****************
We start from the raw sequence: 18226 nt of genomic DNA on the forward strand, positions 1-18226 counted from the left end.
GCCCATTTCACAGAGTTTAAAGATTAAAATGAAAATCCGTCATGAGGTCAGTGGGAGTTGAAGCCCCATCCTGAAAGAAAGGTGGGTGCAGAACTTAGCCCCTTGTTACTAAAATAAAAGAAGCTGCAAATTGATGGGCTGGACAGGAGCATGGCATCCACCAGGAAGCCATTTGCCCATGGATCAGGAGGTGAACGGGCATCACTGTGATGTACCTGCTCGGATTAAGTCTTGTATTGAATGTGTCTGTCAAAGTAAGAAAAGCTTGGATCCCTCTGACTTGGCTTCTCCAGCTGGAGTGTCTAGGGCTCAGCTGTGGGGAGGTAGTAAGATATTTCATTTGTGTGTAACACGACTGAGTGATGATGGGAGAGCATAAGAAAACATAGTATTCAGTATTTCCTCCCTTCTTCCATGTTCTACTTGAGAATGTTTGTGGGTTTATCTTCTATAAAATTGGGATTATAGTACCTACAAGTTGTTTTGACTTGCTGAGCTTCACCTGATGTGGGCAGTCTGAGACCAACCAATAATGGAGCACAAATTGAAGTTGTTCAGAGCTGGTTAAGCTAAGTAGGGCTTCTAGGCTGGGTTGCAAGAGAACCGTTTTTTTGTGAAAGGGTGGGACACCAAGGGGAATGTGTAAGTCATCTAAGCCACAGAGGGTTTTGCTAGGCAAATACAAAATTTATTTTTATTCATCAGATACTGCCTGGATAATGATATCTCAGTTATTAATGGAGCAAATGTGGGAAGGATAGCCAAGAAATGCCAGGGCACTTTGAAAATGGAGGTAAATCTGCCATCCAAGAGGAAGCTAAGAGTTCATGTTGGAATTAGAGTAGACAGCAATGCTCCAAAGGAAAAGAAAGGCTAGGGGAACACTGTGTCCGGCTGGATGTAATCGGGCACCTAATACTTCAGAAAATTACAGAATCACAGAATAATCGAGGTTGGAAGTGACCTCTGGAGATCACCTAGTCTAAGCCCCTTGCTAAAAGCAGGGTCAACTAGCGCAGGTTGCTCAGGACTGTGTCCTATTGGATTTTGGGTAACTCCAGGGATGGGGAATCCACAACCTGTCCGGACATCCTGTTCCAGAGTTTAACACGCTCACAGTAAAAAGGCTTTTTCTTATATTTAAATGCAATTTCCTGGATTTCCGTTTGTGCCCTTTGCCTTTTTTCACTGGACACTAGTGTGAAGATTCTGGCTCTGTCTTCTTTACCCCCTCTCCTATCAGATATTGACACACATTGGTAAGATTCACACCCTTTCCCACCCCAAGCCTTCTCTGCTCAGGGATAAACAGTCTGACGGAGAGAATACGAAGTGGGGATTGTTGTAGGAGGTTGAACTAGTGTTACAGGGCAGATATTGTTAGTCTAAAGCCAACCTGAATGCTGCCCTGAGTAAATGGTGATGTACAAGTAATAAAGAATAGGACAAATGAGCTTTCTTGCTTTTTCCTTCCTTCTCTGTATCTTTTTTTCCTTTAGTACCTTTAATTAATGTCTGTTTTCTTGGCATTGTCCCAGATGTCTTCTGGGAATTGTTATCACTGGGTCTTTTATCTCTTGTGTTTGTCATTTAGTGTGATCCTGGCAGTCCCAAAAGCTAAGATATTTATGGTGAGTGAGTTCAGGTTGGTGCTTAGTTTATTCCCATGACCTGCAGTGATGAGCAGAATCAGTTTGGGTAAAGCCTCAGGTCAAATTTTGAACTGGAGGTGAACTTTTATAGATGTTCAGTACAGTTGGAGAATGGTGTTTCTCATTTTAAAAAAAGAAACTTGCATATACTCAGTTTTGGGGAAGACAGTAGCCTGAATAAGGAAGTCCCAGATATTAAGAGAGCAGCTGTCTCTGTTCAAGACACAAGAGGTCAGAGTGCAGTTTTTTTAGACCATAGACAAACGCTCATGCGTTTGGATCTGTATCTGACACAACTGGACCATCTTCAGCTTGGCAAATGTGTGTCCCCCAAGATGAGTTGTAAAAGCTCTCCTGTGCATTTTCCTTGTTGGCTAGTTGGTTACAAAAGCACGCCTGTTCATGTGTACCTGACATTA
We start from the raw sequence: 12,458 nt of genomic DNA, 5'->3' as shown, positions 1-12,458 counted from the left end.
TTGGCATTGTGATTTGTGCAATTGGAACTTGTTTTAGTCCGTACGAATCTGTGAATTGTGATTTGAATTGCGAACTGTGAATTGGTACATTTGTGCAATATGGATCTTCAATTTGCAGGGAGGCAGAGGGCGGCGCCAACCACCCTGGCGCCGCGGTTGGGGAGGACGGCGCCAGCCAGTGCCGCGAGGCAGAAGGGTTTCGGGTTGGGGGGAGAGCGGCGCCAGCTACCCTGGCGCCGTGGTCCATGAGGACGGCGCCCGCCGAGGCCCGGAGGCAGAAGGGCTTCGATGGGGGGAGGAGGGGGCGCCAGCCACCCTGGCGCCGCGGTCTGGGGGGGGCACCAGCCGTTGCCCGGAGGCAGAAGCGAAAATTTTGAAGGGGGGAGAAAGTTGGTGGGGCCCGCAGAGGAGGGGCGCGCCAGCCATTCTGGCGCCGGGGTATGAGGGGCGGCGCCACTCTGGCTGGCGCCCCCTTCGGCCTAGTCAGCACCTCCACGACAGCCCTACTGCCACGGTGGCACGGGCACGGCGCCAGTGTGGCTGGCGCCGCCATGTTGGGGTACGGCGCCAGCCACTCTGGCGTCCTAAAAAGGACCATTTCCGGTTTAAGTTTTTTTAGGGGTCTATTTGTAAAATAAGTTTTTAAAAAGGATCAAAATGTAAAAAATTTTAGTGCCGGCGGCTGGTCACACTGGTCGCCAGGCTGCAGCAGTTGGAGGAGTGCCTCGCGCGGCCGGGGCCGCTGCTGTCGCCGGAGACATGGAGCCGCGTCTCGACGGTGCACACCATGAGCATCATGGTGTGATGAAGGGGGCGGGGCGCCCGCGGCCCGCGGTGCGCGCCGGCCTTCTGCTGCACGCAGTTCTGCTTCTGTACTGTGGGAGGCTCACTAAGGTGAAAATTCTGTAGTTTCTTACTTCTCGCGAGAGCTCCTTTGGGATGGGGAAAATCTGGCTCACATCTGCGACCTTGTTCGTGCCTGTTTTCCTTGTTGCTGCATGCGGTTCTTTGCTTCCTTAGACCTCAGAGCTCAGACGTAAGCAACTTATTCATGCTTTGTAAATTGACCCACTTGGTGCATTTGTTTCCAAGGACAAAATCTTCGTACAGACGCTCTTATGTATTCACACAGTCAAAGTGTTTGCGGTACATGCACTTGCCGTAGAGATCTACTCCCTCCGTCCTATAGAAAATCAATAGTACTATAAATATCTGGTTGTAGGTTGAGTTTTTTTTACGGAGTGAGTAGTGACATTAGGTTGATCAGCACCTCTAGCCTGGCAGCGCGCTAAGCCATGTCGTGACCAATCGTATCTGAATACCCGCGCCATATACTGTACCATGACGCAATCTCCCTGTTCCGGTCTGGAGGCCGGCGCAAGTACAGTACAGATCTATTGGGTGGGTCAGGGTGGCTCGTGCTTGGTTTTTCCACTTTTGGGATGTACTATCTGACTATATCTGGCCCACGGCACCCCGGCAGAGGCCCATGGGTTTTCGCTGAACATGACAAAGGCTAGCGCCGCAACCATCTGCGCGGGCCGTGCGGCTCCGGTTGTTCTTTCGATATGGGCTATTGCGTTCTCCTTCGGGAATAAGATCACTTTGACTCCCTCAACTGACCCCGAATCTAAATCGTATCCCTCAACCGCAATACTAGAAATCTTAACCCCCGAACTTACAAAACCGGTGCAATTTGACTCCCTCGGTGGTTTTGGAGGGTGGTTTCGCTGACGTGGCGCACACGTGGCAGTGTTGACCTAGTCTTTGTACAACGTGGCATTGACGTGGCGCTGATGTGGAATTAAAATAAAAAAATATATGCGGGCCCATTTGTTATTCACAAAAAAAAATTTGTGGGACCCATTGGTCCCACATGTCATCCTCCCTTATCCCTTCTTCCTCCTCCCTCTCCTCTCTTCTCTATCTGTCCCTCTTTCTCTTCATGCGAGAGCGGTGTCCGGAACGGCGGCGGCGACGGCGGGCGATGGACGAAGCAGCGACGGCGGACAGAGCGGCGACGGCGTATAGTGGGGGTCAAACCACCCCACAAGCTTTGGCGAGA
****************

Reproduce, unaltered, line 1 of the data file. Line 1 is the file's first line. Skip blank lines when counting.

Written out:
We start from the raw sequence: 18226 nt of genomic DNA on the forward strand, positions 1-18226 counted from the left end.